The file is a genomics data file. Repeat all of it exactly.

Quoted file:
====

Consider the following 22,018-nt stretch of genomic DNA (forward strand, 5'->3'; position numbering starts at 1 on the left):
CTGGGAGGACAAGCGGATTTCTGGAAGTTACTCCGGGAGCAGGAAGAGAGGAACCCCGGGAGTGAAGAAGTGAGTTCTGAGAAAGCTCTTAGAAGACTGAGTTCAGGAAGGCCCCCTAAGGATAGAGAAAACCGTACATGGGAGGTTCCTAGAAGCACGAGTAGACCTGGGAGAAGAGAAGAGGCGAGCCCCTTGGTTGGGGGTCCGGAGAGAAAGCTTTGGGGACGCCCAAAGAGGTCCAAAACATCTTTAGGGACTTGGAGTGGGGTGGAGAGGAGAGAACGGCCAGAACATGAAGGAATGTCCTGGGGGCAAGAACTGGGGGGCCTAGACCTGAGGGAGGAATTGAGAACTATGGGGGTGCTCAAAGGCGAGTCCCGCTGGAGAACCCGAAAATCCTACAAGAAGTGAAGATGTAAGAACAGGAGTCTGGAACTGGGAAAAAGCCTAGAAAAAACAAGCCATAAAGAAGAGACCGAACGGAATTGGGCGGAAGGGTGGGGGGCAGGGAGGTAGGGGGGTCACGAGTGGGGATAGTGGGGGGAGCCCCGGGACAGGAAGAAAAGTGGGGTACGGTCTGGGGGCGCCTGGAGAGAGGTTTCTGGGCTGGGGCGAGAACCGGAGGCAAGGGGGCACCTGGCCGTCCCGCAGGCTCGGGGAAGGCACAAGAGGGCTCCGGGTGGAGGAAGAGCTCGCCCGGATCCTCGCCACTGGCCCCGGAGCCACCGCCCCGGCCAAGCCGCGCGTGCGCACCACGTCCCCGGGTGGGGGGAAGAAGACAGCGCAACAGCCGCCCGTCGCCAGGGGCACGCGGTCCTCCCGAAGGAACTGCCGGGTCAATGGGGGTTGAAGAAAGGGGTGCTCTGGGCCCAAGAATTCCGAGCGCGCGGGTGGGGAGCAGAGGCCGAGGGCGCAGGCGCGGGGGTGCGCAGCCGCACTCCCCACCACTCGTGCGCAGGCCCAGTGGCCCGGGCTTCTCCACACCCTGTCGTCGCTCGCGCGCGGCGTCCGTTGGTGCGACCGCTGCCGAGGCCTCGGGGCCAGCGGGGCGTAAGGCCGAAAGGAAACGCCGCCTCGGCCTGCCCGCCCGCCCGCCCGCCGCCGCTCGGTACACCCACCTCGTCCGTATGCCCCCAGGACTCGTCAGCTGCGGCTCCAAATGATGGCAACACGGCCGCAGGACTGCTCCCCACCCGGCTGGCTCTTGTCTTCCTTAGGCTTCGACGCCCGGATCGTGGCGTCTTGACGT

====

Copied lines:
Consider the following 22,018-nt stretch of genomic DNA (forward strand, 5'->3'; position numbering starts at 1 on the left):
CTGGGAGGACAAGCGGATTTCTGGAAGTTACTCCGGGAGCAGGAAGAGAGGAACCCCGGGAGTGAAGAAGTGAGTTCTGAGAAAGCTCTTAGAAGACTGAGTTCAGGAAGGCCCCCTAAGGATAGAGAAAACCGTACATGGGAGGTTCCTAGAAGCACGAGTAGACCTGGGAGAAGAGAAGAGGCGAGCCCCTTGGTTGGGGGTCCGGAGAGAAAGCTTTGGGGACGCCCAAAGAGGTCCAAAACATCTTTAGGGACTTGGAGTGGGGTGGAGAGGAGAGAACGGCCAGAACATGAAGGAATGTCCTGGGGGCAAGAACTGGGGGGCCTAGACCTGAGGGAGGAATTGAGAACTATGGGGGTGCTCAAAGGCGAGTCCCGCTGGAGAACCCGAAAATCCTACAAGAAGTGAAGATGTAAGAACAGGAGTCTGGAACTGGGAAAAAGCCTAGAAAAAACAAGCCATAAAGAAGAGACCGAACGGAATTGGGCGGAAGGGTGGGGGGCAGGGAGGTAGGGGGGTCACGAGTGGGGATAGTGGGGGGAGCCCCGGGACAGGAAGAAAAGTGGGGTACGGTCTGGGGGCGCCTGGAGAGAGGTTTCTGGGCTGGGGCGAGAACCGGAGGCAAGGGGGCACCTGGCCGTCCCGCAGGCTCGGGGAAGGCACAAGAGGGCTCCGGGTGGAGGAAGAGCTCGCCCGGATCCTCGCCACTGGCCCCGGAGCCACCGCCCCGGCCAAGCCGCGCGTGCGCACCACGTCCCCGGGTGGGGGGAAGAAGACAGCGCAACAGCCGCCCGTCGCCAGGGGCACGCGGTCCTCCCGAAGGAACTGCCGGGTCAATGGGGGTTGAAGAAAGGGGTGCTCTGGGCCCAAGAATTCCGAGCGCGCGGGTGGGGAGCAGAGGCCGAGGGCGCAGGCGCGGGGGTGCGCAGCCGCACTCCCCACCACTCGTGCGCAGGCCCAGTGGCCCGGGCTTCTCCACACCCTGTCGTCGCTCGCGCGCGGCGTCCGTTGGTGCGACCGCTGCCGAGGCCTCGGGGCCAGCGGGGCGTAAGGCCGAAAGGAAACGCCGCCTCGGCCTGCCCGCCCGCCCGCCCGCCGCCGCTCGGTACACCCACCTCGTCCGTATGCCCCCAGGACTCGTCAGCTGCGGCTCCAAATGATGGCAACACGGCCGCAGGACTGCTCCCCACCCGGCTGGCTCTTGTCTTCCTTAGGCTTCGACGCCCGGATCGTGGCGTCTTGACGT